cul·prit | \ˈkəl-prət, -ˌprit\

Definition of culprit 

1 : one accused of or charged with a crime The culprit pleaded "not guilty."

2 : one guilty of a crime or a fault The culprit expressed remorse at his sentencing.

3 : the source or cause of a problem Lack of exercise and poor diet are the main culprits in heart disease.

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Did You Know?

We would be culpable if we didn't clearly explain the origins behind culprit. Yes, it is related to culpable, which itself derives from Latin culpare, meaning "to blame," via Middle English and Anglo-French. But the etymology of culprit is not so straightforward. In Anglo-French, culpable meant "guilty," and this was abbreviated "cul." in legal briefs and texts. Culprit was formed by combining this abbreviation with prest, prit, meaning "ready"-that is, ready to prove an accusation. Literally, then, a culprit was one who was ready to be proven guilty. English then borrowed the word for one accused of a wrongdoing.

Examples of culprit in a Sentence

The police eventually located the culprits. the police caught the culprit a mere two blocks from the scene of the crime

Recent Examples on the Web

The most common culprits are big, top-heavy items that aren’t anchored to a wall, like dressers, bureaus, and chests. Carolyn L. Todd, SELF, "Emergency Responders Share 9 of the Biggest Death Traps in Your Home," 14 July 2018 Her story ended happily: After a security camera identified the culprit, a woman who also lived at the residential care home, executive director Kathy Seaman set up a tête-à-tête that culminated with the two women becoming friends. Robert Weisman,, "Gay boomers look ahead to an old age colored by uncertainty and the help of friends," 9 June 2018 The entity seems to be more of a trip line to detect future attacks than a concerted effort to find the culprits behind the Cuban and Chinese incidents. Joe Pappalardo, Popular Mechanics, "The U.S. Is Still Clueless About the Creepy 'Sonic' Attacks in China and Cuba," 7 June 2018 Most Western media outlets have become quite skilled—through years of practice—at writing headlines and describing Israeli massacres using the passive tense so as to hide the culprit. The Economist, "The weasel voice in journalism," 24 May 2018 Noxon believes the primary culprit could be the millions of pounds of sand and silt have displaced the water, causing it to rise faster. David Taylor, Houston Chronicle, "Trinity River changed by Hurricane Harvey," 22 May 2018 Many economists disagree and point instead to automation as the main culprit. Andrew Khouri,, "Port of L.A. estimates 15% of cargo could be subject to U.S., Chinese tariffs," 27 June 2018 Overall sales have weakened in the U.S., market share has shrunk, and McDonald's has identified lost breakfast customers as the main culprit. Leslie Patton,, "McDonald's wants to win breakfast by selling the best part of the muffin," 26 June 2018 The Chelsea midfielder targeted Gerard Pique as the main culprit, and also went on to tell of another antic which had the Barcelona defender's name written all over it., "6 of the Biggest Pranksters in Football," 17 June 2018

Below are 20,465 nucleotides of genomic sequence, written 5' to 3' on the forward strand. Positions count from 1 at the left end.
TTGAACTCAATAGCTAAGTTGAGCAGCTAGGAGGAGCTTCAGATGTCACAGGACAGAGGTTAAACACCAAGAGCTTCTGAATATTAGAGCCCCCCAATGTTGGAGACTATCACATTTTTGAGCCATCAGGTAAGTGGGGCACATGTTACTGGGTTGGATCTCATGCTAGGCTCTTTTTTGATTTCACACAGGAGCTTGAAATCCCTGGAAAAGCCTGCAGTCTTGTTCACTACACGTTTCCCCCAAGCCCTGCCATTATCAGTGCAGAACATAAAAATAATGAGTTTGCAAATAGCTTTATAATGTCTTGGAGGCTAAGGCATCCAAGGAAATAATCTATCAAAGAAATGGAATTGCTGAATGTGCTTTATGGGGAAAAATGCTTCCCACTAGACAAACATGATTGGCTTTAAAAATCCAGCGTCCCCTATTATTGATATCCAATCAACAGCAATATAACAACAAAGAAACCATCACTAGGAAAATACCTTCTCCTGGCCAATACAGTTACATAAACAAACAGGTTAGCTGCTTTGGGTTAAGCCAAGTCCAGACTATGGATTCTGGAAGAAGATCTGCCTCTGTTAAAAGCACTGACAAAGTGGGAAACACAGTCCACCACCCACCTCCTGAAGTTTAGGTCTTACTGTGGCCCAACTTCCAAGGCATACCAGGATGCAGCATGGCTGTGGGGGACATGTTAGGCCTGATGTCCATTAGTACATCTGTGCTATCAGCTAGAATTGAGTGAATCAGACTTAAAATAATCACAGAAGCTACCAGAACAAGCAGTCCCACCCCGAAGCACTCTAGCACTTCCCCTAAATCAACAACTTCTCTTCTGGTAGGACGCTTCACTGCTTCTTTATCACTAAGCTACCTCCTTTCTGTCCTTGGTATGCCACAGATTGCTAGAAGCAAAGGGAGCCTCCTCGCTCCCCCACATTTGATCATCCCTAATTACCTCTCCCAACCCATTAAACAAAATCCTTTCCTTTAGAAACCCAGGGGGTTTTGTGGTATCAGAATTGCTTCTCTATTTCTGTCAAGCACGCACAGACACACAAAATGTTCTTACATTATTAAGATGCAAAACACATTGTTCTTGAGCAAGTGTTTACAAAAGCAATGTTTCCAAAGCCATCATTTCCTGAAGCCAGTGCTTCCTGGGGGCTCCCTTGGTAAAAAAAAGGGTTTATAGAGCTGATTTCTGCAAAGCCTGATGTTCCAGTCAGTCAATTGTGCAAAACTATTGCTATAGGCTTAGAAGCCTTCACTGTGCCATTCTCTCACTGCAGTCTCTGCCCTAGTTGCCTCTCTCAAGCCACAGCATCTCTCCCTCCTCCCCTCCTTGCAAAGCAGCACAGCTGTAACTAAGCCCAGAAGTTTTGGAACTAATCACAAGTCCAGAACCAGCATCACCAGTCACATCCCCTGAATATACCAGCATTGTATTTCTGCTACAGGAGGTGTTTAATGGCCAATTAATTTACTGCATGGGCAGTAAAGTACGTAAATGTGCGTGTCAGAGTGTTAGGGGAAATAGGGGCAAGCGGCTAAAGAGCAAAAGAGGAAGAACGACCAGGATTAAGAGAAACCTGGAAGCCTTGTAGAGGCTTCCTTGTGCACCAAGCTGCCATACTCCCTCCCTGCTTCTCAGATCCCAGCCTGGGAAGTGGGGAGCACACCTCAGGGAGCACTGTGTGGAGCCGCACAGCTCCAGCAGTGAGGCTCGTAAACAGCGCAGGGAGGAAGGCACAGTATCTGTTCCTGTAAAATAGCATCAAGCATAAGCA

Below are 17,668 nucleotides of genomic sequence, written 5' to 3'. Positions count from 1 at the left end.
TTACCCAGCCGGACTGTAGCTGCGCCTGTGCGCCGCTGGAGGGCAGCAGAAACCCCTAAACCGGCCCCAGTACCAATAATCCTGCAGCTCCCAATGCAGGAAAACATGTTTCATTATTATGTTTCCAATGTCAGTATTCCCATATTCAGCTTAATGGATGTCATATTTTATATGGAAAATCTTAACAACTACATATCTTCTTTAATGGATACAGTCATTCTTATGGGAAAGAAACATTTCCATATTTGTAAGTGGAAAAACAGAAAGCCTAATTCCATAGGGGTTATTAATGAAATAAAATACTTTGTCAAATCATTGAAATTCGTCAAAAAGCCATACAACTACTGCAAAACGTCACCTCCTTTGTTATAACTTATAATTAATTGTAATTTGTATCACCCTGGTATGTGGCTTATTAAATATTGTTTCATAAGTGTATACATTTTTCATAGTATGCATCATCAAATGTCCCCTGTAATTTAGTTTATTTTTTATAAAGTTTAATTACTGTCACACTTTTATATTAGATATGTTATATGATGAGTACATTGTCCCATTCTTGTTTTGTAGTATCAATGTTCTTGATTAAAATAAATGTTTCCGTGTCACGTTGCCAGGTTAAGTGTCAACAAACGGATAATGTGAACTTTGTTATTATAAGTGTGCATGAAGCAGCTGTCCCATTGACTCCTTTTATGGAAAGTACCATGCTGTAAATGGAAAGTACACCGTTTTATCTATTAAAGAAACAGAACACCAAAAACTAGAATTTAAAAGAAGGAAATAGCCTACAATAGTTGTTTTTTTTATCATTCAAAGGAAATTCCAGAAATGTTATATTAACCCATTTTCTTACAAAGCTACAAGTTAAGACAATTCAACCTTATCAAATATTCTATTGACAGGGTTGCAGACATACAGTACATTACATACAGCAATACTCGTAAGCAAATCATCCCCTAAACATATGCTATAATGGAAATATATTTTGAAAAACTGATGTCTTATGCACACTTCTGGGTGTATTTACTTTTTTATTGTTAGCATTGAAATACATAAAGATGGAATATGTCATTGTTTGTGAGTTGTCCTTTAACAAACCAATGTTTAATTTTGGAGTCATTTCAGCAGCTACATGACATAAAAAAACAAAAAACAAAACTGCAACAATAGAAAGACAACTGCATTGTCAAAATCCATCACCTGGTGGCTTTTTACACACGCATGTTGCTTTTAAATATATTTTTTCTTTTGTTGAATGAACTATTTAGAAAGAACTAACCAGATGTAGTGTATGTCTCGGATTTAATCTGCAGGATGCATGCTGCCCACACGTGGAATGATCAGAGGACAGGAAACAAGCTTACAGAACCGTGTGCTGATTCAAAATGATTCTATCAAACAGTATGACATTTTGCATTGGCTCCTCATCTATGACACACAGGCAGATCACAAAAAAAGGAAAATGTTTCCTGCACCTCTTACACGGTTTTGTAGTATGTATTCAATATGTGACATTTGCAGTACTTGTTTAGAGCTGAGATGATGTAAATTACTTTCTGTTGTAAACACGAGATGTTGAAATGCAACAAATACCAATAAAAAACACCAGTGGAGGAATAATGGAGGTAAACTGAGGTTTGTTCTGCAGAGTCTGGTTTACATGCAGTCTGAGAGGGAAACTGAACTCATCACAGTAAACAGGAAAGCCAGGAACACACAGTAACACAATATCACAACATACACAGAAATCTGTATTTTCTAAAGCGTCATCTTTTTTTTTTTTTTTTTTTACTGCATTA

These example sentences are selected automatically from various online news sources to reflect current usage of the word 'culprit.' Views expressed in the examples do not represent the opinion of Merriam-Webster or its editors. Send us feedback.

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First Known Use of culprit

1678, in the meaning defined at sense 1

History and Etymology for culprit

Anglo-French cul. (abbreviation of culpable guilty) + prest, prit ready (i.e., to prove it), from Latin praestus — more at presto

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Last Updated

6 Oct 2018

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The first known use of culprit was in 1678

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English Language Learners Definition of culprit

: a person who has committed a crime or done something wrong


cul·prit | \ˈkəl-prət \

Kids Definition of culprit

: a person accused of, charged with, or guilty of a crime or fault

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What made you want to look up culprit? Please tell us where you read or heard it (including the quote, if possible).


not any or not one

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